Eventually, she and her husband scored appointments in New Jersey. Two days later, they got negative results, but the wait meant her husband, a letter carrier, was missing work, so they still visited drugstores looking for at-home tests.
“I just can’t understand how we’re this deep into the pandemic and we haven’t mastered testing yet,” said Otto, 43, who thinks the vaccinated couple got runny noses and coughs from their 9-month-old daughter. “We’re here trying to do the right thing.”
The U.S. testing system never graduated from a patchwork approach that often requires people to hunt for appointments online or call an array of drugstores, hospitals, and urgent care clinics.
Sites have varying hours. Some require symptoms, exposure, or a doctor’s referral. Others charge a fee. Some have closed since the spring: Chester County, Main Line Health, and Virtua, for instance, scaled down or shuttered sites, with the two health systems closing big clinics in favor of testing by their urgent-care centers or doctors.
In Philadelphia, some places may not be able to accommodate walk-ins, said a spokesperson, but the city’s testing partners indicated it was “not a systemic problem” even with rising demand.
Experts also said there’s not enough messaging about when and where to get tested, which can confuse those seeking tests and cause a rush on the most recognized providers, like CVS.
“Any of the ones that we usually go to, we couldn’t get an appointment,” said Sasha Spassoff, 48, of the Roxborough-area CVS stores he tried last week.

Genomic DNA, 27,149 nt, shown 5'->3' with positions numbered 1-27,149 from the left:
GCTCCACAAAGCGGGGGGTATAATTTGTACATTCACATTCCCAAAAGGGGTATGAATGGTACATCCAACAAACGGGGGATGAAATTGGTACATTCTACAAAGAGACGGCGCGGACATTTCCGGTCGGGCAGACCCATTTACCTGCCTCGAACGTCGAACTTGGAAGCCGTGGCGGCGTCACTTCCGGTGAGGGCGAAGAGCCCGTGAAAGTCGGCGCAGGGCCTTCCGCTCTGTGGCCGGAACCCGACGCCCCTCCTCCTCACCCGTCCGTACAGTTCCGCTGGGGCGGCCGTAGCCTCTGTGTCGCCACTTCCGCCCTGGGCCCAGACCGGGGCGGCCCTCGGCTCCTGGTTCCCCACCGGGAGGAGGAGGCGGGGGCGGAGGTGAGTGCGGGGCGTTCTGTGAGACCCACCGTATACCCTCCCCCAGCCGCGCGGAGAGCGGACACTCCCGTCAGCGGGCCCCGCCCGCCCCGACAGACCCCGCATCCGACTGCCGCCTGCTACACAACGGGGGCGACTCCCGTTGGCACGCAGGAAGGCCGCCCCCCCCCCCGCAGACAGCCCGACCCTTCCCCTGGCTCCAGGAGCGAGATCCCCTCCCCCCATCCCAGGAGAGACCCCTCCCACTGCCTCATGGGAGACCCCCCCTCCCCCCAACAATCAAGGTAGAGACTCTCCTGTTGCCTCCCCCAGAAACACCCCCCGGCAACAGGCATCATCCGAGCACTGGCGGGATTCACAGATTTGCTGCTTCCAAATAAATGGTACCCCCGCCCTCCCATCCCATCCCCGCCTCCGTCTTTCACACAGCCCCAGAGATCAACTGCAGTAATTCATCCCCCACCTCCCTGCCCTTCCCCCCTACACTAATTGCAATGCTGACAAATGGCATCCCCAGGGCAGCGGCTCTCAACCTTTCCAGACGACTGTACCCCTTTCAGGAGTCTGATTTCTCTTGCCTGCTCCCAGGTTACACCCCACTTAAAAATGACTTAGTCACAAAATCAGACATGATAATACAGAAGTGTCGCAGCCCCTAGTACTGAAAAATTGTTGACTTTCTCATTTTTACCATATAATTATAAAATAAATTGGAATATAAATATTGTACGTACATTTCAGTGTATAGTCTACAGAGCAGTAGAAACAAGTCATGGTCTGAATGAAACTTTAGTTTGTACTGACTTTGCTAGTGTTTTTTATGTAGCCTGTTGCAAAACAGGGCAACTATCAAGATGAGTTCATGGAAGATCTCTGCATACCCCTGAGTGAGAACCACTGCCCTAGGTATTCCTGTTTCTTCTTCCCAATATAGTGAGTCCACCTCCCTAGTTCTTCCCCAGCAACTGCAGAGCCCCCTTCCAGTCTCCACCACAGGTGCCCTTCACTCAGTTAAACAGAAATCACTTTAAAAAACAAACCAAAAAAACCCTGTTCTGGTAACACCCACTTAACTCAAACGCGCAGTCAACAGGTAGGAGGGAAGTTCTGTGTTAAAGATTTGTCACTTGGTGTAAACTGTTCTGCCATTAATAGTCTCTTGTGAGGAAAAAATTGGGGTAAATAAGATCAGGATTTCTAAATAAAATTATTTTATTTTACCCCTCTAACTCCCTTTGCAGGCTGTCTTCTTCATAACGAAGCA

In the Bryn Mawr Hospital and Lankenau Medical Center emergency rooms, people have increasingly shown up in recent weeks frantically looking for testing, said Jonathan Stallkamp, interim chief medical officer for Main Line Health. He urged the public instead to contact their doctors and go to designated testing sites.
Others, though, reported easy experiences. Collins said it was “very straightforward, very easy” at Sayre. When Karen Cravens of Voorhees got a cold after traveling, her husband quickly found an at-home kit at a drugstore and she tested negative that day. For Ellen Sager of Vineland, making an appointment, getting tested, and going home took an hour from start to finish.
Providers in and around Philadelphia, as well as the state and city health departments, emphasized that tests are available for anyone who needs one. And several providers said they are prepared to boost capacity.
More people in Pennsylvania and New Jersey are getting vaccinated, too, with August beating July for the number of first shots given. The more people get vaccinated, said Esther Chernak, director of Drexel University’s Center for Public Health Readiness and Communication, the less critical testing will be.
At least 935 testing sites are operating in Pennsylvania and more than 950 in New Jersey, according to the state health departments. Both have seen demand increase over the last two months, with the daily number of PCR tests having risen 40% since July in New Jersey.
The departments said state and commercial laboratories were now well-equipped to handle surges.
‘Trying to feel out’ the future